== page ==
|Author||Elizabeth Stuart Phelps|
Gypsy Breynton is the heroine of a series of books written by Elizabeth Stuart Phelps. The books were written in 1866–67 for Sunday schools and so are of an improving nature. Gypsy, as the name indicates, is an impetuous tomboy who lives a chaotic life lacking a system. Her development and experiences provide the basis for the restrained moralising of the stories.
|“|| All that Mrs. Breynton said does not matter here; but Gypsy is not likely soon to forget it. A few words spoken, just as the conversation ended, became golden mottoes that helped her over many rough places in her life.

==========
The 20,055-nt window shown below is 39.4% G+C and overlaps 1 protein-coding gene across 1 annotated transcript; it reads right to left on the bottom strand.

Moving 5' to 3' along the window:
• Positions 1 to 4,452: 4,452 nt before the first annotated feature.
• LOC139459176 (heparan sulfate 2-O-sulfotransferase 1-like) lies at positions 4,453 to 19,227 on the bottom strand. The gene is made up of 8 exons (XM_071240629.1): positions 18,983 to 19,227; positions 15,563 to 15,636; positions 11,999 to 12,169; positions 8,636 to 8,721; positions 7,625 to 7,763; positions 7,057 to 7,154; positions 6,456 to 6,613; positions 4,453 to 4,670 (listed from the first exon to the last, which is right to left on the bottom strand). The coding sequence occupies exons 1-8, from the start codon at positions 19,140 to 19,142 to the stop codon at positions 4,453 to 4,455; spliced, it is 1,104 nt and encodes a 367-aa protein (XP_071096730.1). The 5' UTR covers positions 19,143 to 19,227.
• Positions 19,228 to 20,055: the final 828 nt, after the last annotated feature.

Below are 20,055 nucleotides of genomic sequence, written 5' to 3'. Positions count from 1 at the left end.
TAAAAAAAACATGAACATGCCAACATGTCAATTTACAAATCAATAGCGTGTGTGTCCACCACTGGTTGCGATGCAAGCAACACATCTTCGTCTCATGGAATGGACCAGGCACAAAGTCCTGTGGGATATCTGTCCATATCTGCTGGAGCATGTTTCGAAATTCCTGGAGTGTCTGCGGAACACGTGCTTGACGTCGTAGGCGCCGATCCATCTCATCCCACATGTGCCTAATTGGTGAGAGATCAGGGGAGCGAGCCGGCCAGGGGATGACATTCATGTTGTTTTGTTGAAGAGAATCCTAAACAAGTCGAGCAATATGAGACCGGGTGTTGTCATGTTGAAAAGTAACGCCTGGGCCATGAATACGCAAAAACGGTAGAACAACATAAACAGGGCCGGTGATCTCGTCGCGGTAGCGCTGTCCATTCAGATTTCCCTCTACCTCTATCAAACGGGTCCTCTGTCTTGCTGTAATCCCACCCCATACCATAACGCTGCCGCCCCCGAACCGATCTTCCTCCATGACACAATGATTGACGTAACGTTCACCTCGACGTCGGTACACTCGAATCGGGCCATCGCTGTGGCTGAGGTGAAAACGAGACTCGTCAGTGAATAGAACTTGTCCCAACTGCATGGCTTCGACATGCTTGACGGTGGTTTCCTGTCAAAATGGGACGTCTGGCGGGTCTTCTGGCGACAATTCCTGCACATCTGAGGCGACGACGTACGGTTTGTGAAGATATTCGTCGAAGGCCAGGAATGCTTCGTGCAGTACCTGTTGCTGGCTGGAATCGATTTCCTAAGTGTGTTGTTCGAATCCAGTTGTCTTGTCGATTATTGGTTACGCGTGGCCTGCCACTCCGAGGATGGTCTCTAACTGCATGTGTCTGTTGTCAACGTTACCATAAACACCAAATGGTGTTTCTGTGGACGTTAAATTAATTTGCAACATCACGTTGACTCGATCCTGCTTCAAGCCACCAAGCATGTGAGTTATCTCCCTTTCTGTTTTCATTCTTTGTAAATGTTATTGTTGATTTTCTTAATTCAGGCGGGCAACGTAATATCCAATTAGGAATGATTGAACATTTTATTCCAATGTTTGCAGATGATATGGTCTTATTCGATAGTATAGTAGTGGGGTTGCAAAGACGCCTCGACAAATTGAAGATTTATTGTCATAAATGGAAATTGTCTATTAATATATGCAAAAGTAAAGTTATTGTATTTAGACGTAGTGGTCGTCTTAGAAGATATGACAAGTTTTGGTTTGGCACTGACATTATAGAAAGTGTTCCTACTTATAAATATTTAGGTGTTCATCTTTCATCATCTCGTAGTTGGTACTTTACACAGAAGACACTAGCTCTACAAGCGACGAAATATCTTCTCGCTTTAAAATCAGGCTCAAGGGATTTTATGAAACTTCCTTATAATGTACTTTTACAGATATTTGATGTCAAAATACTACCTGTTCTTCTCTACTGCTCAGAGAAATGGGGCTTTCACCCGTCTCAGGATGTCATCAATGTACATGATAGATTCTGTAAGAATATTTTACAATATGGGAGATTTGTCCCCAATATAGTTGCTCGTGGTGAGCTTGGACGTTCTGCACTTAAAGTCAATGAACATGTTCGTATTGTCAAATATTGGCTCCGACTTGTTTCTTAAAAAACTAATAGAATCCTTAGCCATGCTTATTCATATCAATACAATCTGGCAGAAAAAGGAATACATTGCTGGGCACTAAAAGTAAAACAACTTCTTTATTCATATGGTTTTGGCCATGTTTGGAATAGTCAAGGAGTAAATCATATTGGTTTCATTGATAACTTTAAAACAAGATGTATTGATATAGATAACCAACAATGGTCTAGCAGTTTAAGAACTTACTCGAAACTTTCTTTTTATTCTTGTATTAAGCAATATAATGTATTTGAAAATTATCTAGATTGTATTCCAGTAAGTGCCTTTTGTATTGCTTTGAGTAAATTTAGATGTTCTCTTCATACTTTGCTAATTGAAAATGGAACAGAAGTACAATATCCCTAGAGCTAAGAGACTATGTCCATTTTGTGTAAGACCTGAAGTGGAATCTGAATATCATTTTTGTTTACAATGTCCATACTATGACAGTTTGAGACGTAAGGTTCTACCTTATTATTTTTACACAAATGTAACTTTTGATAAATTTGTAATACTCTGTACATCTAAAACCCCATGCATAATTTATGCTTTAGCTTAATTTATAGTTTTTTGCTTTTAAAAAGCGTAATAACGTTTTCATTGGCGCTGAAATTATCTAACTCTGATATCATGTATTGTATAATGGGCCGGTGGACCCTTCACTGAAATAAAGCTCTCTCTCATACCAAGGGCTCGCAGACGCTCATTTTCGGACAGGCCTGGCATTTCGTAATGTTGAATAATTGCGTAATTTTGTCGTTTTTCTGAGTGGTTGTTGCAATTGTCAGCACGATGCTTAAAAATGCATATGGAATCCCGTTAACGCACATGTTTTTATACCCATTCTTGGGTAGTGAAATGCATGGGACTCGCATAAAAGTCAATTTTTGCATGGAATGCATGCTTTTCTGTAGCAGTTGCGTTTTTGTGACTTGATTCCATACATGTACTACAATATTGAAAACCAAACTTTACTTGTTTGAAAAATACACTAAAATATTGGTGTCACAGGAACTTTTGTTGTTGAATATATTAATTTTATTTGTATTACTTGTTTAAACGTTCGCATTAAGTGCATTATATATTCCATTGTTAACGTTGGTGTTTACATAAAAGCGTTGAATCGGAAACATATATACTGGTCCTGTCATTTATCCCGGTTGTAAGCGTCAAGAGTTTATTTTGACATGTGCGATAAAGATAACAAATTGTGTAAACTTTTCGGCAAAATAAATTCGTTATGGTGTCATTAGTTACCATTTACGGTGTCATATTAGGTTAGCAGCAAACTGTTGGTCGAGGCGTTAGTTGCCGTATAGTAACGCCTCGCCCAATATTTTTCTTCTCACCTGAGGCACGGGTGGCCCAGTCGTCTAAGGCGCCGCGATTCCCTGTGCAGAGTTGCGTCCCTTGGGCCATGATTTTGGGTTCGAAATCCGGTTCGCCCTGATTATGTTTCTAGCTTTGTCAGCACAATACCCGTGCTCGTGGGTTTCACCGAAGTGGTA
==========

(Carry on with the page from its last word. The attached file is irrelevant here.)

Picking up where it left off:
"It is all the old trouble, Gypsy,— you 'didn't think.' A little self-control, a moment's quiet thought, would have saved all this."
"Oh, I know it!" sobbed Gypsy. "That's what always ails me. I'm always doing things, and always sorry for them. I mean to do right, and I cannot remember. ... What shall I do with myself, mother?"
The four books in the series are
- Gypsy Breynton
- Gypsy's Cousin Joy
- Gypsy's Sowing and Reaping
- Gypsy's Year at the Golden Crescent
- Denise D. Knight, Writers of the American Renaissance, p. 294
- Lisa A. Long, The Cambridge companion to nineteenth-century American women's writing
- Faye Riter Kensinger, Children of the series and how they grew, pp. 124–5
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